The latest government data shows that income is well below levels of the last millenium.
The United States achieved a dubious new record in 2010: America now has the largest number of people living in poverty since the Census Bureau began tracking the nation’s poor 52 years ago.
Four consecutive years of increases has brought the official number of poor Americans to 46.2 million, or 15.1 percent of the population in 2010 - the highest percentage measured since 1993, the Census Bureau reported yesterday. At the same time real median household income fell to $49,445, a 2.3 percent drop from 2009.
The discouraging data covers the first full calendar year following the official end of the recession and shows that millions of Americans have yet to participate in the economic recovery, but according to the bureau, the trend is consistent with the last three recessions. The poverty rate and the number of people living in poverty rose in the first calendar year following the last three downturns, but rose in the year following the recessions ending in 1961 and 1975.
Since 2007, the year before the most recent recession, real median household income has fallen 6.4 percent, the bureau reported, and is 7.1 percent below a peak in median household income that occurred in 1999.
A growing number of households headed by single women now live in poverty, 4.7 million or 31.6 percent in 2010, up from 29.9 percent and 4.4 million in 2009. The family poverty rate and the number of families in poverty rose to 11.7 percent and 9.2 million, respectively, up from 11.1 percent and 8.8 million in 2009.
Increasing numbers of adults are “doubling up” on housing and more young adults are living with their parents, and more children younger than 18 are living in poverty. The percentage of children going without health insurance held steady at 9.8 percent in 2010, according to date released by the Census Bureau yesterday. The total number of people without health insurance was 16.3 percent.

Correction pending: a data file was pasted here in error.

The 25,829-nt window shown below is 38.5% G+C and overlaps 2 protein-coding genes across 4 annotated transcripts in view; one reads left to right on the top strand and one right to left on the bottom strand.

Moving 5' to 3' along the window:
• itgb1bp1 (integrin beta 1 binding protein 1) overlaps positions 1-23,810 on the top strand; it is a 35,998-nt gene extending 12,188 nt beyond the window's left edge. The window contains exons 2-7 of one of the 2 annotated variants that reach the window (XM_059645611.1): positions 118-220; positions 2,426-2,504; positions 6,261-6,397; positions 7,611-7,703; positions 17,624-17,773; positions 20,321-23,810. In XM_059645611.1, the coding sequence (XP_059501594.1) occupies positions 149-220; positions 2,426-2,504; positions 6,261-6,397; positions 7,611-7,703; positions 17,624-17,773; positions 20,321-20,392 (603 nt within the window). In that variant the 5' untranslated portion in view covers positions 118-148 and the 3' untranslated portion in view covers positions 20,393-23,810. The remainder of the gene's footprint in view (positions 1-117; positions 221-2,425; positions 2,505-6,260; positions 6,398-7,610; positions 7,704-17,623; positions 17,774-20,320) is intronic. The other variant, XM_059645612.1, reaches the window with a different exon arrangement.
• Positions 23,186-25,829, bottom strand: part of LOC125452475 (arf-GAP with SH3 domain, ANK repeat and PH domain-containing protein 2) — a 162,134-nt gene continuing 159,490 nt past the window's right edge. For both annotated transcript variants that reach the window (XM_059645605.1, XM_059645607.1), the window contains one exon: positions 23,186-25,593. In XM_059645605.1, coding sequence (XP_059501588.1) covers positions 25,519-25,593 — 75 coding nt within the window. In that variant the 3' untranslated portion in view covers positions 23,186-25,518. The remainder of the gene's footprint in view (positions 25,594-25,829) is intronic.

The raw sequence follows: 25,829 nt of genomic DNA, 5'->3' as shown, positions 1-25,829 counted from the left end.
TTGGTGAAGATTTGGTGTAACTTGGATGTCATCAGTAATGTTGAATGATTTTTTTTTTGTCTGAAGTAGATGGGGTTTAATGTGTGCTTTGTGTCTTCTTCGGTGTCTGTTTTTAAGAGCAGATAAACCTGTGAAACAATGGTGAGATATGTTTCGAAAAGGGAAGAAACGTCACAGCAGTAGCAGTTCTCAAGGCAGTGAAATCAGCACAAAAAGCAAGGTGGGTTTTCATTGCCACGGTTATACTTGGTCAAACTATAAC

The increase in poverty and decrease in household income are two key factors contributing to a decline in consumer and investor confidence across all segments of the American public. Recent surveys by Millionaire Corner reveal a deep pessimism, cutting across wealth levels, over the outlook for the nation’s job and housing markets. The recession has eroded the well being of even America’s wealthiest investors who express high levels of concern about the national debt, the current political environment, the prolonged economic downturn and inflation.
More than half the Millionaires surveyed in March said they worried about coping with the financial consequences of a family health catastrophe and 58 percent worried about being able to maintain their current financial position - up from 46 percent in 2010. More than 45 percent worried about having enough money set aside for retirement, and 56 percent worried about financing the education of their children.